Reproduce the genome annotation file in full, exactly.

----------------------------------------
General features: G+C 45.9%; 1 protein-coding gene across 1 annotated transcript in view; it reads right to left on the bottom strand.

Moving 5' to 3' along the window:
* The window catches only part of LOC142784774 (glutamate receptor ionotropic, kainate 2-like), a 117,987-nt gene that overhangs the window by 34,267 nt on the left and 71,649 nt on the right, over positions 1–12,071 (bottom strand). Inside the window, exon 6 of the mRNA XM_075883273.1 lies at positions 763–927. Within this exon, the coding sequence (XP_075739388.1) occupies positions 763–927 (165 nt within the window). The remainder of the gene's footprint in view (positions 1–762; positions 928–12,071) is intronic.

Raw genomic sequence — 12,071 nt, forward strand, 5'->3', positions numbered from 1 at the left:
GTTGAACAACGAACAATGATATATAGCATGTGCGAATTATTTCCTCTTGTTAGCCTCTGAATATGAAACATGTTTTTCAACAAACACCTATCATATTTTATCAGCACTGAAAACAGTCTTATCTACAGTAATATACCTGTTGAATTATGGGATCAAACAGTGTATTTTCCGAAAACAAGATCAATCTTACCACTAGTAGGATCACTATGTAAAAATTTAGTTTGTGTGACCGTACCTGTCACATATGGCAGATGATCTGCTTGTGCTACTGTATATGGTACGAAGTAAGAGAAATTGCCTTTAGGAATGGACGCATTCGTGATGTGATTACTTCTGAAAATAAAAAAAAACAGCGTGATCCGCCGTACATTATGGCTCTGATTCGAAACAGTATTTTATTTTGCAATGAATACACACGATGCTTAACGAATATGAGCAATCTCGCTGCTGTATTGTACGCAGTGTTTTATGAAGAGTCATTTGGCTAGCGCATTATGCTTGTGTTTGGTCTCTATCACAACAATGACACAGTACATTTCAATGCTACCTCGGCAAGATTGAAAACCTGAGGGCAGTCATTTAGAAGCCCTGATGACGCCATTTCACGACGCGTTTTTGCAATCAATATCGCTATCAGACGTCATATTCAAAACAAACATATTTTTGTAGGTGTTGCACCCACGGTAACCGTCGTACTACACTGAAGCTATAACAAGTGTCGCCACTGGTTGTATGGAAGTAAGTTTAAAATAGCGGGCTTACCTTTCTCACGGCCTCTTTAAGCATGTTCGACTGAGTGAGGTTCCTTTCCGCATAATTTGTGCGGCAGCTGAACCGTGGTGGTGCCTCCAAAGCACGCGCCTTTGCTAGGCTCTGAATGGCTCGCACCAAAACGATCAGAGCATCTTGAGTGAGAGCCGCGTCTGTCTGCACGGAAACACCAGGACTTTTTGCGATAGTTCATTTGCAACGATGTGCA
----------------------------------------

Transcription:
General features: G+C 45.9%; 1 protein-coding gene across 1 annotated transcript in view; it reads right to left on the bottom strand.

Moving 5' to 3' along the window:
* The window catches only part of LOC142784774 (glutamate receptor ionotropic, kainate 2-like), a 117,987-nt gene that overhangs the window by 34,267 nt on the left and 71,649 nt on the right, over positions 1–12,071 (bottom strand). Inside the window, exon 6 of the mRNA XM_075883273.1 lies at positions 763–927. Within this exon, the coding sequence (XP_075739388.1) occupies positions 763–927 (165 nt within the window). The remainder of the gene's footprint in view (positions 1–762; positions 928–12,071) is intronic.

Raw genomic sequence — 12,071 nt, forward strand, 5'->3', positions numbered from 1 at the left:
GTTGAACAACGAACAATGATATATAGCATGTGCGAATTATTTCCTCTTGTTAGCCTCTGAATATGAAACATGTTTTTCAACAAACACCTATCATATTTTATCAGCACTGAAAACAGTCTTATCTACAGTAATATACCTGTTGAATTATGGGATCAAACAGTGTATTTTCCGAAAACAAGATCAATCTTACCACTAGTAGGATCACTATGTAAAAATTTAGTTTGTGTGACCGTACCTGTCACATATGGCAGATGATCTGCTTGTGCTACTGTATATGGTACGAAGTAAGAGAAATTGCCTTTAGGAATGGACGCATTCGTGATGTGATTACTTCTGAAAATAAAAAAAAACAGCGTGATCCGCCGTACATTATGGCTCTGATTCGAAACAGTATTTTATTTTGCAATGAATACACACGATGCTTAACGAATATGAGCAATCTCGCTGCTGTATTGTACGCAGTGTTTTATGAAGAGTCATTTGGCTAGCGCATTATGCTTGTGTTTGGTCTCTATCACAACAATGACACAGTACATTTCAATGCTACCTCGGCAAGATTGAAAACCTGAGGGCAGTCATTTAGAAGCCCTGATGACGCCATTTCACGACGCGTTTTTGCAATCAATATCGCTATCAGACGTCATATTCAAAACAAACATATTTTTGTAGGTGTTGCACCCACGGTAACCGTCGTACTACACTGAAGCTATAACAAGTGTCGCCACTGGTTGTATGGAAGTAAGTTTAAAATAGCGGGCTTACCTTTCTCACGGCCTCTTTAAGCATGTTCGACTGAGTGAGGTTCCTTTCCGCATAATTTGTGCGGCAGCTGAACCGTGGTGGTGCCTCCAAAGCACGCGCCTTTGCTAGGCTCTGAATGGCTCGCACCAAAACGATCAGAGCATCTTGAGTGAGAGCCGCGTCTGTCTGCACGGAAACACCAGGACTTTTTGCGATAGTTCATTTGCAACGATGTGCA